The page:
Woof Guide to Obscure Catholic Music: Wimple

Woof Guide to Obscure Catholic Music: Wimple October 2, 2013

The girl group Wimple emerged on the Seattle music scene in the early 1990’s with a not particularly infectious blend of pop standards, show tunes, and contemporary worship music. Although the band performed live in full habit, wimple and all, it was never clear whether or not the members were actually Catholic sisters, as they refused all interviews and never gave their personal names. They released two albums, the self-titled Wimple in 1989 and a follow-on, Roses and Thorns, in 1990, neither of which reached even the local charts, after which the band vanished from local venues.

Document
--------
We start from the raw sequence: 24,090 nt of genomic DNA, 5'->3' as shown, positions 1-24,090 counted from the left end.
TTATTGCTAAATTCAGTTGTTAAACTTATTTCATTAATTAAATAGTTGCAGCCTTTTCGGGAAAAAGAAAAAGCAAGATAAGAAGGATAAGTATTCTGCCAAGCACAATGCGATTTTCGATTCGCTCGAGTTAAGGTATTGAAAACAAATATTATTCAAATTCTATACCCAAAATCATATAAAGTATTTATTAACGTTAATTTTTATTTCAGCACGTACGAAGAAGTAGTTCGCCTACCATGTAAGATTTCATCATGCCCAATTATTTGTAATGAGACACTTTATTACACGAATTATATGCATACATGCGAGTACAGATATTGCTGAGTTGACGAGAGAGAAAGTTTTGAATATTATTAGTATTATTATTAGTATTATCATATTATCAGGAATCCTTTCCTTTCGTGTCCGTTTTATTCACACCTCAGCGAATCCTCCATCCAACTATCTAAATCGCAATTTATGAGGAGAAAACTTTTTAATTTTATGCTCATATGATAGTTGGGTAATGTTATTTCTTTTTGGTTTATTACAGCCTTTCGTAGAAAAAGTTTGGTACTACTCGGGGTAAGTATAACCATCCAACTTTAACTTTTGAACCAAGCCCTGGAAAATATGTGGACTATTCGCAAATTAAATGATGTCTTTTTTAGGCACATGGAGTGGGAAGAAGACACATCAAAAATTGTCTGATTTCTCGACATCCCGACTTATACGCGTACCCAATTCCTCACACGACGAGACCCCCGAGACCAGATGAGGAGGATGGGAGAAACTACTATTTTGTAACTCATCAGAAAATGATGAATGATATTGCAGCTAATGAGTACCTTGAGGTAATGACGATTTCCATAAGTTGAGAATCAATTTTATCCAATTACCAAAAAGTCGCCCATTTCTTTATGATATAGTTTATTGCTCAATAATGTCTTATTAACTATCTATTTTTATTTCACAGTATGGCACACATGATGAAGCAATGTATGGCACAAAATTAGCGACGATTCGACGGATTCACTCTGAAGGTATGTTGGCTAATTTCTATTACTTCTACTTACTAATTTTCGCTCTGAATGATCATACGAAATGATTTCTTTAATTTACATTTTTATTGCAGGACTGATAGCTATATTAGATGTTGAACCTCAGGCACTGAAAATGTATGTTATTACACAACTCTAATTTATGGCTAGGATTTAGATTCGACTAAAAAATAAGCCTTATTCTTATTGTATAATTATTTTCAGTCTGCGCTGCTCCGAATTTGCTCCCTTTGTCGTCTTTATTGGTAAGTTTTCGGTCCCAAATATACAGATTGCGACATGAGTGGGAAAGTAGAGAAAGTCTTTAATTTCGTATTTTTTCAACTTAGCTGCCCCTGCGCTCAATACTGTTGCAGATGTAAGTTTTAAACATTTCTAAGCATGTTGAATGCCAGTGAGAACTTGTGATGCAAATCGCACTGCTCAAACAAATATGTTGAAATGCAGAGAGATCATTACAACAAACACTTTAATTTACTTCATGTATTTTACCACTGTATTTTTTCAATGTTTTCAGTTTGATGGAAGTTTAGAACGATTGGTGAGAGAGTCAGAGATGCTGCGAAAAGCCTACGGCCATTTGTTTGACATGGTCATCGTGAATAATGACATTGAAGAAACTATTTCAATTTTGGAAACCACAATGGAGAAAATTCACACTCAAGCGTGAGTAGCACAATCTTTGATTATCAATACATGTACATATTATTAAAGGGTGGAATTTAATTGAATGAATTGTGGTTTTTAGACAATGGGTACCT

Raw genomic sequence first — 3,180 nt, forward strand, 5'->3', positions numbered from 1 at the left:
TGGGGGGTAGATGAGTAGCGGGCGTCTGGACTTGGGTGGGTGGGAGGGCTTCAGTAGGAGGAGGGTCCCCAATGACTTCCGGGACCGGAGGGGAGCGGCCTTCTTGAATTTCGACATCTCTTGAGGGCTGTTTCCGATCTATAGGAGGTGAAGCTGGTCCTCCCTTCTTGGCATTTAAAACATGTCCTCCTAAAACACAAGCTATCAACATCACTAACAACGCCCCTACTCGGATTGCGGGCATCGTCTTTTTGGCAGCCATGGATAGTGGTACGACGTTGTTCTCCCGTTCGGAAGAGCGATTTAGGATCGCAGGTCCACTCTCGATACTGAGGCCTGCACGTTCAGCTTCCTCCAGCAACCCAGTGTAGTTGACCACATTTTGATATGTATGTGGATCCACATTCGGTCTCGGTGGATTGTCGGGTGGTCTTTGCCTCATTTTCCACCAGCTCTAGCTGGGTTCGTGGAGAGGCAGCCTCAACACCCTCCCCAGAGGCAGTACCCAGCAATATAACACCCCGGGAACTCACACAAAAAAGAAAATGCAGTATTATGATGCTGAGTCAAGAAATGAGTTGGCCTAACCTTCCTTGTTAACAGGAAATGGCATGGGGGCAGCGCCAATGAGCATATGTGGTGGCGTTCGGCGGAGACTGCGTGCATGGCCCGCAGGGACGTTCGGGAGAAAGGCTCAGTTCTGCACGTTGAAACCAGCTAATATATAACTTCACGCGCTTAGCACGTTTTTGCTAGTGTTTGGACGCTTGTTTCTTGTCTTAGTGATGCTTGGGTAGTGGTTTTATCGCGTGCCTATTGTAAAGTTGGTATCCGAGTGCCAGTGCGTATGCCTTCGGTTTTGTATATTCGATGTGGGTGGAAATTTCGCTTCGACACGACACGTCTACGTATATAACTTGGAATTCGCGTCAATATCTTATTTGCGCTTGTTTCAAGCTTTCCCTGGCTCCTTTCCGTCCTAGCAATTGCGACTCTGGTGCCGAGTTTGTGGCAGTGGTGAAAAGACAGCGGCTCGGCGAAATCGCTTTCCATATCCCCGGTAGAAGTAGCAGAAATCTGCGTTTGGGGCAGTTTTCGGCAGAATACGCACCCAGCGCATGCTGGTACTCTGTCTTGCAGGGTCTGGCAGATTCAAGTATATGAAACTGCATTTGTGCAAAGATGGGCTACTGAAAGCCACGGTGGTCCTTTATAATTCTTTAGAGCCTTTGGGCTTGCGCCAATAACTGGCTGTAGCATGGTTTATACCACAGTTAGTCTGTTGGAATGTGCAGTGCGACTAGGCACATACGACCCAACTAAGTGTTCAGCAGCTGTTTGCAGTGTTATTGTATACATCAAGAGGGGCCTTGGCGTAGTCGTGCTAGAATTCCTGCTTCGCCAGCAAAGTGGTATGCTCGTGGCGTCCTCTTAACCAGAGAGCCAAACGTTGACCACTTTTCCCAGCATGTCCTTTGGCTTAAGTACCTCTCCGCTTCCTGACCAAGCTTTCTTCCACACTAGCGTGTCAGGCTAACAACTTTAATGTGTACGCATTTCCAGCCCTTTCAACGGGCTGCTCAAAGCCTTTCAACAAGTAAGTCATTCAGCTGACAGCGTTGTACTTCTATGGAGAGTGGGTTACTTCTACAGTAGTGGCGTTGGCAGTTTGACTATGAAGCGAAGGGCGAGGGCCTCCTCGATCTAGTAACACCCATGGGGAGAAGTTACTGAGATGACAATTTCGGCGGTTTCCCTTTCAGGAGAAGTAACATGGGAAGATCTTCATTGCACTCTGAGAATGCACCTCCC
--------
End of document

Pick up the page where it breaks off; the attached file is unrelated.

They reappeared in 1993 with a new name, Dirty Wimple, and a harder-edged pseudo-grunge sound which proved more popular with Seattle club-goers. Two new singles, “Smells Like Clean Habit” and “The Man Who Solved a Problem Like Maria”, were starting to gain some traction on local stations when the band cancelled all future performances and vanished for good. All attempts to trace them to area convents failed. Rumors persist, however, with some claiming that the band members came from the Monastery of St. Cecilia in Tacoma, the motherhouse of the Little Sisters of Chromatic Harmony.

When approached about the band’s sudden disappearance, the office of the Archbishop of Seattle had no comment.

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